MacPros are made in Texas. The latest ones are unbelievably expensive. 

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5 hours ago, John Mitchell said:

My current bare bones PC was assembled locally, and it's the best computer I've ever owned. No bloatware at all when I picked it up used.

 

That's why I have a Cyberpower desktop pc--they don't put any junk on their systems.

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On 23/12/2019 at 17:13, John Mitchell said:

 

Thanks, Alan. I'm noticing now that some of the refurbished Dell's (and other makes) come with both SSD and HDD drives (1 or 2 TB). That would seem to be the way to go, or add a conventional HDD as you suggest. I agree, it's much cheaper to stay on the receding edge of technology.

 

I have a Dell Inspiron 5570 and added a M.2 SSD 500GB.  It boots much much faster.  The data files on are a 2 TB slow spinning drive that came with the machine.   Also added more memory.   It's a bit faster than my Late 2015 iMac.   If you've got a good external display, then use the laptop's screen for tools and the better display for editing photographs. 

SSD drive should be between 250 GB and 1 TB (prices have come down, but 500 GB is probably the sweet spot).  Only problem with my Dell Aspire 5570  is the screen, which can be upgraded though a site that ships replacement screens and necessary tools, but mheh, get a model with a decent display if you don't have a display you can use.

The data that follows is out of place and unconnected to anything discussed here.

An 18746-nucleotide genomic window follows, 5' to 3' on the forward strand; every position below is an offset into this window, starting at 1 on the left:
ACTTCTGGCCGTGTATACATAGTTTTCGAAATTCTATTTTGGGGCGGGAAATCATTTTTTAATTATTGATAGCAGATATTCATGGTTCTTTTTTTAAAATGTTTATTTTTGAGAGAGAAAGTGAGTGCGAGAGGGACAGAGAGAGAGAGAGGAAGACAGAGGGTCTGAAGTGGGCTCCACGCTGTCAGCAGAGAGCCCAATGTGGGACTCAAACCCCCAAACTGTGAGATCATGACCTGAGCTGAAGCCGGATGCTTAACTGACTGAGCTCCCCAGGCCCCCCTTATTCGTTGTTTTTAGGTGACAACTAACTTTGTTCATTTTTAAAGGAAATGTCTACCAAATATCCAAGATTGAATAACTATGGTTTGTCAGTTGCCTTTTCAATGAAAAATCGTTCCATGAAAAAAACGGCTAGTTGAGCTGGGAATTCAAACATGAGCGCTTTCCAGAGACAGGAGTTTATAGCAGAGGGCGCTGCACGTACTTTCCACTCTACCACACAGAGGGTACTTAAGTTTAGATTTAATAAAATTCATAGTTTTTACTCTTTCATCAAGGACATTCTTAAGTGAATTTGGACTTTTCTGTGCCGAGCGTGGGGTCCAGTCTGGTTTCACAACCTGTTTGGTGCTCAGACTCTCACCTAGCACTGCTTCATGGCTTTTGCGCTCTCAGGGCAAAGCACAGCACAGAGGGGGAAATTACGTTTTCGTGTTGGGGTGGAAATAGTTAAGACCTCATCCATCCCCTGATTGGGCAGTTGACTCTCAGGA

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7 hours ago, John Mitchell said:

 

The last HP desktop tower that I bought came with masses of bloatware that I never used and had trouble getting rid of, discouraging me from ever buying another HP. I wonder if Dell or Lenovo is any better, though. My current bare bones PC was assembled locally, and it's the best computer I've ever owned. No bloatware at all when I picked it up used.

 

I suspect that most all mid-size/major PC builders of W10 systems come loaded with bloatware.  I purchased a new Dell small slimline desktop W10 PC some months ago for running amateur radio applications. It ran OK but was loaded with bloatware.  But I removed it without much effort and its been flawless  YouTube has many helpful debloating technique videos and there's even a script tool on GitHub to download for debloating W10 systems.

 

https://github.com/Sycnex/Windows10Debloater

 

In the future any new systems here will have no internal HDDs even for our modest data storage need if possible.  SSD prices are coming down and are becoming attractive for mass storage use - especially when the SSDs long life is factored in.   It can be expected for SSD's to last decades even with continuous data writing - or until a newer cheaper technology obsoletes them.  With the removal of the most failure prone component in small systems - the electro-mechanical HDDs -  a major failure point in small systems is removed.

 

https://www.ontrack.com/blog/2018/02/07/how-long-do-ssds-really-last/

 

 

 

 

 

 

 

Edited by Phil

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5 hours ago, Phil said:

 

 I purchased a new Dell small slimline desktop W10 PC some months ago for running amateur radio applications.

 

 

Been a Mac user since around 1991, I have a bootcamp partition running W10, also used for amateur radio, SDR transceiver control, a USB oscilloscope, logging and a few other uses. Re photography, all my applications run under macOS. It is also useful keeping familiar with Windows. My last Windows box was an old Dell tower running XP, dumped some time back, now the same is starting to happen with W7 PC's

Edited by sb photos